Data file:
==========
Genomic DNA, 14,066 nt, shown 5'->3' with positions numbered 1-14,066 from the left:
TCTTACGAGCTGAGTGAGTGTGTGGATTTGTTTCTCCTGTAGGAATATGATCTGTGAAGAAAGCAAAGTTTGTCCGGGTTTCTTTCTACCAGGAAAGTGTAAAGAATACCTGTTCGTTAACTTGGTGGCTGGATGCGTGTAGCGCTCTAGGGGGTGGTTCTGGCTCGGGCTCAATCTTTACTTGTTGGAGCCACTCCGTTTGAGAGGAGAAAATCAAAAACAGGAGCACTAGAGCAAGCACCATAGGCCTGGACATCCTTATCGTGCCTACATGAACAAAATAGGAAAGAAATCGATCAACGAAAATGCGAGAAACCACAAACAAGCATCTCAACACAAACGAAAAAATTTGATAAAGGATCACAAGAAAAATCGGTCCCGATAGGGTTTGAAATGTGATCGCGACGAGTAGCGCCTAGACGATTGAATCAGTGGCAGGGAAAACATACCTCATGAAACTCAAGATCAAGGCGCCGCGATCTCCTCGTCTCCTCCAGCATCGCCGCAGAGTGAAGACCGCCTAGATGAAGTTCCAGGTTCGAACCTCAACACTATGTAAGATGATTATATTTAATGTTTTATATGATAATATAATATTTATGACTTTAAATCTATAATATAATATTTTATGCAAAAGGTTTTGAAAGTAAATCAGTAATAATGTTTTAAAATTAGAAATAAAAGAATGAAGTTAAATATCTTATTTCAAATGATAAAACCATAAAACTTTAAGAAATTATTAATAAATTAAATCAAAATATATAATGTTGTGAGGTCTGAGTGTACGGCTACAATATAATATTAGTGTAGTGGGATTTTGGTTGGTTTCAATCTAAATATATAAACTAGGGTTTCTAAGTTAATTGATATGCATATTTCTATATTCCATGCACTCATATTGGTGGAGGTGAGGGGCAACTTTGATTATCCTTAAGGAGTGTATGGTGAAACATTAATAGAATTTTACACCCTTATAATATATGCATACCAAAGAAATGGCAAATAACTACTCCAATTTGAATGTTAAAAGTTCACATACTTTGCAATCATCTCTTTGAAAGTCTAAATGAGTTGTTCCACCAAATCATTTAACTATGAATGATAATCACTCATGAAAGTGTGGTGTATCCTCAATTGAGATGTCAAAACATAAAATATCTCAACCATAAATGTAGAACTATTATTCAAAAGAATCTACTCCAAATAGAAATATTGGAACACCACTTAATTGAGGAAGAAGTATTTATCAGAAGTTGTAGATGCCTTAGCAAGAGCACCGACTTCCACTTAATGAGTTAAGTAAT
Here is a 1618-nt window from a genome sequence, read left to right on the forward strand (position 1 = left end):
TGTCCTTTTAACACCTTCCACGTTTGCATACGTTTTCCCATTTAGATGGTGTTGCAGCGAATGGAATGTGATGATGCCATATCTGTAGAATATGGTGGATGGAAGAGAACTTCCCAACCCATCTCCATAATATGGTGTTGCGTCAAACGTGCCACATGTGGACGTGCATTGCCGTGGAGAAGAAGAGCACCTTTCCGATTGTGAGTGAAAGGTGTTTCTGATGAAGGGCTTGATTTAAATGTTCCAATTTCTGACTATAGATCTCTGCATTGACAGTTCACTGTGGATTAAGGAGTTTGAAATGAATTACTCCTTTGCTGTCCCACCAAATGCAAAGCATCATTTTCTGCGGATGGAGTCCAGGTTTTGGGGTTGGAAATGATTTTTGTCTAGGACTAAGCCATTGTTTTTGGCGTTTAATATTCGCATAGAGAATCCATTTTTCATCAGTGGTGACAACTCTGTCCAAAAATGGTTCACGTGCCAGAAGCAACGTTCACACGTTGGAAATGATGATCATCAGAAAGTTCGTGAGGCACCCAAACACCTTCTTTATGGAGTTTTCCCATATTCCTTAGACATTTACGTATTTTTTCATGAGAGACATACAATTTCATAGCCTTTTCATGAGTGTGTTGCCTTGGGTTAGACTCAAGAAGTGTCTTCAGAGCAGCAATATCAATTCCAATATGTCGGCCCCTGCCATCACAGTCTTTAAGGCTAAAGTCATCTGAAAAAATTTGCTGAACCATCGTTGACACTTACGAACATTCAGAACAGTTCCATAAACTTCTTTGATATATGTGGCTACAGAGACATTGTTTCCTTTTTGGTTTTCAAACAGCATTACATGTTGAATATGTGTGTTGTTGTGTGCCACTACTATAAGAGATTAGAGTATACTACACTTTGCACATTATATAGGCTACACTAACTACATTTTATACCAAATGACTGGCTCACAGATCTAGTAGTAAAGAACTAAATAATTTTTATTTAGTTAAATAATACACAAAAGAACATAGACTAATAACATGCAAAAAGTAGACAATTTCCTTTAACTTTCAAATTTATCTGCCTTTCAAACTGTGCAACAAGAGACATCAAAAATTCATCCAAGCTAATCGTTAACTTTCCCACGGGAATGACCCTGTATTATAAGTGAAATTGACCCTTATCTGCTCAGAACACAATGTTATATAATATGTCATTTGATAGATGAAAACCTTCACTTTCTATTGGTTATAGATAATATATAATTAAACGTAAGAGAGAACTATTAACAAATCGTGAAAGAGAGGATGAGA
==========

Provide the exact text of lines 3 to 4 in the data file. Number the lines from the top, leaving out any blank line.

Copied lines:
Here is a 1618-nt window from a genome sequence, read left to right on the forward strand (position 1 = left end):
TGTCCTTTTAACACCTTCCACGTTTGCATACGTTTTCCCATTTAGATGGTGTTGCAGCGAATGGAATGTGATGATGCCATATCTGTAGAATATGGTGGATGGAAGAGAACTTCCCAACCCATCTCCATAATATGGTGTTGCGTCAAACGTGCCACATGTGGACGTGCATTGCCGTGGAGAAGAAGAGCACCTTTCCGATTGTGAGTGAAAGGTGTTTCTGATGAAGGGCTTGATTTAAATGTTCCAATTTCTGACTATAGATCTCTGCATTGACAGTTCACTGTGGATTAAGGAGTTTGAAATGAATTACTCCTTTGCTGTCCCACCAAATGCAAAGCATCATTTTCTGCGGATGGAGTCCAGGTTTTGGGGTTGGAAATGATTTTTGTCTAGGACTAAGCCATTGTTTTTGGCGTTTAATATTCGCATAGAGAATCCATTTTTCATCAGTGGTGACAACTCTGTCCAAAAATGGTTCACGTGCCAGAAGCAACGTTCACACGTTGGAAATGATGATCATCAGAAAGTTCGTGAGGCACCCAAACACCTTCTTTATGGAGTTTTCCCATATTCCTTAGACATTTACGTATTTTTTCATGAGAGACATACAATTTCATAGCCTTTTCATGAGTGTGTTGCCTTGGGTTAGACTCAAGAAGTGTCTTCAGAGCAGCAATATCAATTCCAATATGTCGGCCCCTGCCATCACAGTCTTTAAGGCTAAAGTCATCTGAAAAAATTTGCTGAACCATCGTTGACACTTACGAACATTCAGAACAGTTCCATAAACTTCTTTGATATATGTGGCTACAGAGACATTGTTTCCTTTTTGGTTTTCAAACAGCATTACATGTTGAATATGTGTGTTGTTGTGTGCCACTACTATAAGAGATTAGAGTATACTACACTTTGCACATTATATAGGCTACACTAACTACATTTTATACCAAATGACTGGCTCACAGATCTAGTAGTAAAGAACTAAATAATTTTTATTTAGTTAAATAATACACAAAAGAACATAGACTAATAACATGCAAAAAGTAGACAATTTCCTTTAACTTTCAAATTTATCTGCCTTTCAAACTGTGCAACAAGAGACATCAAAAATTCATCCAAGCTAATCGTTAACTTTCCCACGGGAATGACCCTGTATTATAAGTGAAATTGACCCTTATCTGCTCAGAACACAATGTTATATAATATGTCATTTGATAGATGAAAACCTTCACTTTCTATTGGTTATAGATAATATATAATTAAACGTAAGAGAGAACTATTAACAAATCGTGAAAGAGAGGATGAGA